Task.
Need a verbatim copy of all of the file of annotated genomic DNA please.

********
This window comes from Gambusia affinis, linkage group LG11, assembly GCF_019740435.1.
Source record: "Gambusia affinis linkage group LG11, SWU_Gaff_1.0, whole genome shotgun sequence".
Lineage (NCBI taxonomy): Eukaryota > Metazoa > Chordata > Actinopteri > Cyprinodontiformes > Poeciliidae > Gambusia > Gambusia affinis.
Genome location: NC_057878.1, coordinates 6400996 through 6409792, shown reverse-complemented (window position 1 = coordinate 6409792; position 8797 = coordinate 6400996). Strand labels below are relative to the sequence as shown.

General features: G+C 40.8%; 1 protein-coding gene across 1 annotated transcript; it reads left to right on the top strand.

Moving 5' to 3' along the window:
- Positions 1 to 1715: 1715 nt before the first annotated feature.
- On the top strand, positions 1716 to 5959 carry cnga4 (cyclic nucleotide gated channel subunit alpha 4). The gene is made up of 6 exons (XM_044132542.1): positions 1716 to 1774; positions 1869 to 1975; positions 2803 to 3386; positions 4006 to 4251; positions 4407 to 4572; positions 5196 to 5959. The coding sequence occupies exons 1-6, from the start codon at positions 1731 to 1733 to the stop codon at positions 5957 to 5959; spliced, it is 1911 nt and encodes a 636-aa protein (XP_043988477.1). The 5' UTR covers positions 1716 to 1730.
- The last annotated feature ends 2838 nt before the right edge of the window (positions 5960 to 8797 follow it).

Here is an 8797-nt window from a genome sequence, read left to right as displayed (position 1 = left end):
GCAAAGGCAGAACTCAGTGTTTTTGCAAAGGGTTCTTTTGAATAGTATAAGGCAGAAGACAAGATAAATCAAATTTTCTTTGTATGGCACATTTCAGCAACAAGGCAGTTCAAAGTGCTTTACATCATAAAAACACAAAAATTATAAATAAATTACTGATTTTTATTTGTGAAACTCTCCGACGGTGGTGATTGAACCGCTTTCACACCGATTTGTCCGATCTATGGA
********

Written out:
This window comes from Gambusia affinis, linkage group LG11, assembly GCF_019740435.1.
Source record: "Gambusia affinis linkage group LG11, SWU_Gaff_1.0, whole genome shotgun sequence".
Lineage (NCBI taxonomy): Eukaryota > Metazoa > Chordata > Actinopteri > Cyprinodontiformes > Poeciliidae > Gambusia > Gambusia affinis.
Genome location: NC_057878.1, coordinates 6400996 through 6409792, shown reverse-complemented (window position 1 = coordinate 6409792; position 8797 = coordinate 6400996). Strand labels below are relative to the sequence as shown.

General features: G+C 40.8%; 1 protein-coding gene across 1 annotated transcript; it reads left to right on the top strand.

Moving 5' to 3' along the window:
- Positions 1 to 1715: 1715 nt before the first annotated feature.
- On the top strand, positions 1716 to 5959 carry cnga4 (cyclic nucleotide gated channel subunit alpha 4). The gene is made up of 6 exons (XM_044132542.1): positions 1716 to 1774; positions 1869 to 1975; positions 2803 to 3386; positions 4006 to 4251; positions 4407 to 4572; positions 5196 to 5959. The coding sequence occupies exons 1-6, from the start codon at positions 1731 to 1733 to the stop codon at positions 5957 to 5959; spliced, it is 1911 nt and encodes a 636-aa protein (XP_043988477.1). The 5' UTR covers positions 1716 to 1730.
- The last annotated feature ends 2838 nt before the right edge of the window (positions 5960 to 8797 follow it).

Here is an 8797-nt window from a genome sequence, read left to right as displayed (position 1 = left end):
GCAAAGGCAGAACTCAGTGTTTTTGCAAAGGGTTCTTTTGAATAGTATAAGGCAGAAGACAAGATAAATCAAATTTTCTTTGTATGGCACATTTCAGCAACAAGGCAGTTCAAAGTGCTTTACATCATAAAAACACAAAAATTATAAATAAATTACTGATTTTTATTTGTGAAACTCTCCGACGGTGGTGATTGAACCGCTTTCACACCGATTTGTCCGATCTATGGA